Figuring out where and why integrated care enrollment is falling short is essential to better coordinating care, Miller told MACPAC on Thursday. Because of gaps in the data, the answers aren’t clear cut, but early evidence suggests there are a number of barriers likely impacting enrollment, Miller told the commission.
Lack of “True” Integration
Although some plans claim to have an integrated model, far too many fall short of true integration between the two programs. Some have “carved out” – or excluded – certain services, such as behavioral health, and often, there fails to be one entity responsible for delivery and quality of care, to oversee the financial management of a patient’s care, or to manage grievances or questions about eligibility.
Lack of Access
Even though dual-eligible beneficiaries qualify for two massive government programs – Medicaid, which is run by the state, and Medicare, which is run by the federal government -- integrated models are only available in certain states that have agreed to make them available. Despite paying for a significant share of the costs associated with serving this population, the federal government has little control, and state Medicaid staff, already stretched thin, may have trouble implementing new models.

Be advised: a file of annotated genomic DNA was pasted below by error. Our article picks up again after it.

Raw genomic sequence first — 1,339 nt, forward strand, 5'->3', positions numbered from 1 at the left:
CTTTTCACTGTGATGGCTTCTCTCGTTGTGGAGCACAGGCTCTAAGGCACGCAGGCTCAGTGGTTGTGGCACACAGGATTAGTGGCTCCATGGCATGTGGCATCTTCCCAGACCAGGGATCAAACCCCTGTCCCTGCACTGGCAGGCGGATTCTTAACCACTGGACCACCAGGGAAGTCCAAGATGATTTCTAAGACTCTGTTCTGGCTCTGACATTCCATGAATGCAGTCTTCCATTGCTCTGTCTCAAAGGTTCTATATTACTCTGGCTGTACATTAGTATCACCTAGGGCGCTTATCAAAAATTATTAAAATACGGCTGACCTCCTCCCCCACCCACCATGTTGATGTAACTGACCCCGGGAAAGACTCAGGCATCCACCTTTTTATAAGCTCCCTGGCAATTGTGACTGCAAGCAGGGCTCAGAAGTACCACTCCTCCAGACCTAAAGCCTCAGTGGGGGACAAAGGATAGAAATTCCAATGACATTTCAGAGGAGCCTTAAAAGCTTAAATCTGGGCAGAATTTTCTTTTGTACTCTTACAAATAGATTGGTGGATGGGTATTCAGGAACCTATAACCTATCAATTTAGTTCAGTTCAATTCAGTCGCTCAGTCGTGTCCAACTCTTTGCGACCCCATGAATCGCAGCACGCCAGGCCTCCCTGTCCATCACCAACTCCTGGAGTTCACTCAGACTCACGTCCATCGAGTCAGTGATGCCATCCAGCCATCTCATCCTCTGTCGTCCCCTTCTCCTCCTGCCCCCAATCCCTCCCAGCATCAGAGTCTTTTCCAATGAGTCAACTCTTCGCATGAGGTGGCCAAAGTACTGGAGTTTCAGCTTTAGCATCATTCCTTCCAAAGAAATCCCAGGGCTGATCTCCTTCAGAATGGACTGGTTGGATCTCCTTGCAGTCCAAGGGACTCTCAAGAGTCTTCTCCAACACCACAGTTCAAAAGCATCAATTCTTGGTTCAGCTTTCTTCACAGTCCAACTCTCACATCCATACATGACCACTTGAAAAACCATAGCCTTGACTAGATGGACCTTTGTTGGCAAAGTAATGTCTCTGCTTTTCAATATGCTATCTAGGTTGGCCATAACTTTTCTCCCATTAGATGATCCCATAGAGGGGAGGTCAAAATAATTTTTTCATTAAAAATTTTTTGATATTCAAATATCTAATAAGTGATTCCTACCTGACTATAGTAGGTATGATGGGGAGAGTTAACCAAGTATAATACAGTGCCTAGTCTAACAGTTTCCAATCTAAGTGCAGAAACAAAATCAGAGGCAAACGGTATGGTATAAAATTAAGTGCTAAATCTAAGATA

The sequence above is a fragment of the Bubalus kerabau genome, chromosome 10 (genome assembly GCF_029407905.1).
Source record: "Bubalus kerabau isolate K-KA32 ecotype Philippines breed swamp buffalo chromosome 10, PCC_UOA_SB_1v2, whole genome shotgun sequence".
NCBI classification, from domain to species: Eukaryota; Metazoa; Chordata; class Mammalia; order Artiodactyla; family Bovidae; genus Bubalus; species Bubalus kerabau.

“The dual eligible population is not homogenous and thus states must take a diverse set of needs and perspectives into consideration when trying to develop integrated models,” Miller said. “As a result, states often opt not to make these models available or they do so in a limited scope, either in terms of the dual-eligible population they serve, the services covered under the models, or the geography in which the model is available.”
For dual-eligible individuals trying to decide coverage options, the choices can be overwhelming and it’s not always clear where they can turn for unbiased advice.
“Dual eligible individuals look to people they trust, like their providers, when making enrollment decisions,” Miller said. “However, these stakeholders can be financially motivated to encourage their patients to opt-out of risk-based models so they can continue getting paid on a fee-for-service basis.”